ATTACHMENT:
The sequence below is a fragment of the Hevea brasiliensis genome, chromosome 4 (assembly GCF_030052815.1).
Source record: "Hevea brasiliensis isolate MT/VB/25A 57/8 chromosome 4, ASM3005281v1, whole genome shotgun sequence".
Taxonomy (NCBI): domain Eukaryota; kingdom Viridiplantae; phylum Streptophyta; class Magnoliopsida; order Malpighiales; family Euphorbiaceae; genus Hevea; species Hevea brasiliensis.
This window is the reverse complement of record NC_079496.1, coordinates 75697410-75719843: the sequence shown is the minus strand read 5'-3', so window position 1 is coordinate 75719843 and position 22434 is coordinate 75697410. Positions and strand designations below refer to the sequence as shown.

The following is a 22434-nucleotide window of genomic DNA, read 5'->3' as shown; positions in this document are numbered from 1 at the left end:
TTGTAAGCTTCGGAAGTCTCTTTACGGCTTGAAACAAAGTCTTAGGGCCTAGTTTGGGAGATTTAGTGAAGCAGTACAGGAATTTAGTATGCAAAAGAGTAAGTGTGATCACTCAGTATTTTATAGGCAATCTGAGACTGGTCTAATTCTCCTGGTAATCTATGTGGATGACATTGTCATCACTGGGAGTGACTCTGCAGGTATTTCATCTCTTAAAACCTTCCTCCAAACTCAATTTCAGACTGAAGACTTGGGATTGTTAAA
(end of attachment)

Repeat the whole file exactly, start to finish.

The sequence below is a fragment of the Hevea brasiliensis genome, chromosome 4 (assembly GCF_030052815.1).
Source record: "Hevea brasiliensis isolate MT/VB/25A 57/8 chromosome 4, ASM3005281v1, whole genome shotgun sequence".
Taxonomy (NCBI): domain Eukaryota; kingdom Viridiplantae; phylum Streptophyta; class Magnoliopsida; order Malpighiales; family Euphorbiaceae; genus Hevea; species Hevea brasiliensis.
This window is the reverse complement of record NC_079496.1, coordinates 75697410-75719843: the sequence shown is the minus strand read 5'-3', so window position 1 is coordinate 75719843 and position 22434 is coordinate 75697410. Positions and strand designations below refer to the sequence as shown.

The following is a 22434-nucleotide window of genomic DNA, read 5'->3' as shown; positions in this document are numbered from 1 at the left end:
TTGTAAGCTTCGGAAGTCTCTTTACGGCTTGAAACAAAGTCTTAGGGCCTAGTTTGGGAGATTTAGTGAAGCAGTACAGGAATTTAGTATGCAAAAGAGTAAGTGTGATCACTCAGTATTTTATAGGCAATCTGAGACTGGTCTAATTCTCCTGGTAATCTATGTGGATGACATTGTCATCACTGGGAGTGACTCTGCAGGTATTTCATCTCTTAAAACCTTCCTCCAAACTCAATTTCAGACTGAAGACTTGGGATTGTTAAA